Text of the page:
• Long: PayPal Holdings, Inc. (PYPL) | Short: Western Union Company (WU)
    • Rationale: Growth of digital payments vs. challenges faced by traditional money transfer services.

The main purpose of the Long-Short Equity Strategy in the examples provided is to isolate and capitalize on the relative performance between two stocks or sectors. By going long on a stock that is expected to outperform and simultaneously shorting a stock that is expected to underperform, investors aim to profit from the divergence in their performances, regardless of the overall market direction.

By isolating these specific performance drivers, investors can potentially generate returns that are less correlated to the broader market movements. This strategy aims to capitalize on the relative winners and losers within a specific theme or sector.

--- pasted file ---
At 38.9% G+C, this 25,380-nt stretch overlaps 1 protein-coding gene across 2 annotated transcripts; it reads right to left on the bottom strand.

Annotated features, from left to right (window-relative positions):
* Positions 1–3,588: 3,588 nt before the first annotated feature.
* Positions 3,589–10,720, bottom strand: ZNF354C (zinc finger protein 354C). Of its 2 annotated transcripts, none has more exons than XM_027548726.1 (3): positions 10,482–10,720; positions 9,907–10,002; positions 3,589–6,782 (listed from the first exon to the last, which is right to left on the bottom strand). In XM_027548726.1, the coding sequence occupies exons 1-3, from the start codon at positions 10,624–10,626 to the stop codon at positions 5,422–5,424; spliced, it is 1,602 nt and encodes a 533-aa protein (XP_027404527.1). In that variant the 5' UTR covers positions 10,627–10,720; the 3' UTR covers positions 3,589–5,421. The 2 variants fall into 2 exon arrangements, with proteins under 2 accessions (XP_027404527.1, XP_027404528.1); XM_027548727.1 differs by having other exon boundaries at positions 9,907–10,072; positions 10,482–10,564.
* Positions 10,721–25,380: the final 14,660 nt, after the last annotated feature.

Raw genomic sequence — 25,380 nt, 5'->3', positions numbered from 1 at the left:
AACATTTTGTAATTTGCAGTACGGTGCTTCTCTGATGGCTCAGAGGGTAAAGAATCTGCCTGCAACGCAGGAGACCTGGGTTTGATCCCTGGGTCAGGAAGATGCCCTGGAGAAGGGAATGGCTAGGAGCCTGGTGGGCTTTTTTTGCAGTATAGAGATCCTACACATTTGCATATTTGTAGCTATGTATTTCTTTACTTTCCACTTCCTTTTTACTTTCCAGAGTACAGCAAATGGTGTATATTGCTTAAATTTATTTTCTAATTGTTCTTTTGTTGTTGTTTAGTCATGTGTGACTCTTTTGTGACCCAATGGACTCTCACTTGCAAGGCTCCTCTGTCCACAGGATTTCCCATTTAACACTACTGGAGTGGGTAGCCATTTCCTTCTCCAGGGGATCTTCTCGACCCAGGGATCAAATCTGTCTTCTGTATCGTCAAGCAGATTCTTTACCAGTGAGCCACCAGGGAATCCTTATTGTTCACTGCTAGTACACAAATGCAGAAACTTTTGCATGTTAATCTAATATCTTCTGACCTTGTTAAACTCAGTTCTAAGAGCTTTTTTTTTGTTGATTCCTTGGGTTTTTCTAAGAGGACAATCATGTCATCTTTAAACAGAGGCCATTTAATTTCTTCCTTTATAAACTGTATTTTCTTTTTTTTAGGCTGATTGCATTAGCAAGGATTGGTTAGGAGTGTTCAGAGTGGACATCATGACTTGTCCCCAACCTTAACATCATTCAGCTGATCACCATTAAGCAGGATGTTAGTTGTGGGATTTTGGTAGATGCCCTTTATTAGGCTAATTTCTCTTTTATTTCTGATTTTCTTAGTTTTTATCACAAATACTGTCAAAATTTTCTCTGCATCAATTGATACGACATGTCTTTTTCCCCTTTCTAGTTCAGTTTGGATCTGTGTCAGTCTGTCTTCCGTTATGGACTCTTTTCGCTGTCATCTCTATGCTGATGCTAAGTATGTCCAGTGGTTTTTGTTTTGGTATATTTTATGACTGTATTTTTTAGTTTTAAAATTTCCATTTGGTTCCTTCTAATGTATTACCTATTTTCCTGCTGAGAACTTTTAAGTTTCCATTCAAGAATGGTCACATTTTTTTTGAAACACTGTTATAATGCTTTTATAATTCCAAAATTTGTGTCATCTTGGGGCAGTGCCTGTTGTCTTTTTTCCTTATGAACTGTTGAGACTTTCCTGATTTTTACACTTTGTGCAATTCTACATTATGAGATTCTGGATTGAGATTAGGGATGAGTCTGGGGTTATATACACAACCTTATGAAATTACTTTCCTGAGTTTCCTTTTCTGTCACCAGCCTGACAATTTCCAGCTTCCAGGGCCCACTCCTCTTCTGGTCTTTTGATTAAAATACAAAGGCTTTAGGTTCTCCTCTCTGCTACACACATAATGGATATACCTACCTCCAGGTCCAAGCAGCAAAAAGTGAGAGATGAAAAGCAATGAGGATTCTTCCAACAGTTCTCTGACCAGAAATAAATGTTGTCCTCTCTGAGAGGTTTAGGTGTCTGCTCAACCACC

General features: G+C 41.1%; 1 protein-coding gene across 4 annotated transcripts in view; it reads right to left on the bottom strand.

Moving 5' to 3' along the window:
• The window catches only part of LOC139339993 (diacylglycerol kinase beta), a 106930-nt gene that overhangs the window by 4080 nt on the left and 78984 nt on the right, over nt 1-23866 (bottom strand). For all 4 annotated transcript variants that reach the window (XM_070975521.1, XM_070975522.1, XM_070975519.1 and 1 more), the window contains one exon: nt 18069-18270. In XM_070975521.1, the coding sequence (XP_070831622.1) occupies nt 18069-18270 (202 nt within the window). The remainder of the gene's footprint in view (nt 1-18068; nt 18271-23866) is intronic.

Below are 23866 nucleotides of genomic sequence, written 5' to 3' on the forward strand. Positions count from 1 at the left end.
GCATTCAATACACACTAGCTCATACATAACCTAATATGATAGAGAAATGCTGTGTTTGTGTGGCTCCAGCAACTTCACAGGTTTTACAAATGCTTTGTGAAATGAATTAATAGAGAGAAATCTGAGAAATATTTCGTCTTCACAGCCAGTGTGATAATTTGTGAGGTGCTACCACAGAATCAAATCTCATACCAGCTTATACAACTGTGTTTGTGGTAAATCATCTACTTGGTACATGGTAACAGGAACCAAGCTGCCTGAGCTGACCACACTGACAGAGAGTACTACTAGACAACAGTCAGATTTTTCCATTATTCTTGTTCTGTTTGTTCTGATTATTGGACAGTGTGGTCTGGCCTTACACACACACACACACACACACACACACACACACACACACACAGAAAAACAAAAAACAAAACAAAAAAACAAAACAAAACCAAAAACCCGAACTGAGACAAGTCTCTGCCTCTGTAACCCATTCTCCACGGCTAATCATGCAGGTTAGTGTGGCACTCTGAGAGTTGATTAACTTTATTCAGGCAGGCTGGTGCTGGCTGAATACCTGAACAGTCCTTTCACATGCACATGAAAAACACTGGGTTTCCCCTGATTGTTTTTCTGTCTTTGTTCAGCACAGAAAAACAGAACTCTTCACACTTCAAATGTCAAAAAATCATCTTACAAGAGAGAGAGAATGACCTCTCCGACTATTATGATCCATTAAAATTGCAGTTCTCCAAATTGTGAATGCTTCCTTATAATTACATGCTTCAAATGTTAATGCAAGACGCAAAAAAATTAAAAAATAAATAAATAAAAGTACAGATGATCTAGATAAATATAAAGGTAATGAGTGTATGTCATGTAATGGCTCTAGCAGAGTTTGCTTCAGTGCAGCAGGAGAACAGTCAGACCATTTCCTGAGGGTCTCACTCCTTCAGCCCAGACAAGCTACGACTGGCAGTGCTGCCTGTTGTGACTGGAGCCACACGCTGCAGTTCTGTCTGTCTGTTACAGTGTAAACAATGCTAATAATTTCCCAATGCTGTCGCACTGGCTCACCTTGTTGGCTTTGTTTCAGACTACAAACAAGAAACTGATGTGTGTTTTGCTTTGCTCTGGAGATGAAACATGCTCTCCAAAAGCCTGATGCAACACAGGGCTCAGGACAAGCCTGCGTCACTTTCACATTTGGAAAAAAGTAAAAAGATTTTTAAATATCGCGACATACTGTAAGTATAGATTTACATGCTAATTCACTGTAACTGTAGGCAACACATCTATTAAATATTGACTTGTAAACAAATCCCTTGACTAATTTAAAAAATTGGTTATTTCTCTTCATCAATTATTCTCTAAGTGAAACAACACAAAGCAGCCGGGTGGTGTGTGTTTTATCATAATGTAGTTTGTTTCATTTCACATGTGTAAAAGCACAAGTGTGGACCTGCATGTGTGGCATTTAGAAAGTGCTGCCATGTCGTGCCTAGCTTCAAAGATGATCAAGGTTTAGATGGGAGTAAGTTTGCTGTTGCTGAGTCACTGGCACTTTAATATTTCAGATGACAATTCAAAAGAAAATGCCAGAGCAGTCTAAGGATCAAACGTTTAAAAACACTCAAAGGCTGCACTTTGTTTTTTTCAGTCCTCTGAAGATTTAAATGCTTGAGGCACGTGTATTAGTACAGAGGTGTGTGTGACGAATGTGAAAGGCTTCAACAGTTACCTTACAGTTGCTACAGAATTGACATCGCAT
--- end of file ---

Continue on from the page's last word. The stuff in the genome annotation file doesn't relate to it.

The Long-Short Equity Strategy offers investors a balanced approach to navigating market uncertainties and potentially generating alpha. By taking long positions in stocks expected to outperform and short positions in those expected to underperform, investors can profit from both rising and falling markets. However, implementing this strategy requires thorough research, risk management, and a solid understanding of financial markets.

Remember, the example provided is for illustrative purposes only and does not constitute investment advice. Before implementing any investment strategy, it is crucial to conduct your own research, consider your investment goals and risk tolerance, and consult with a financial professional.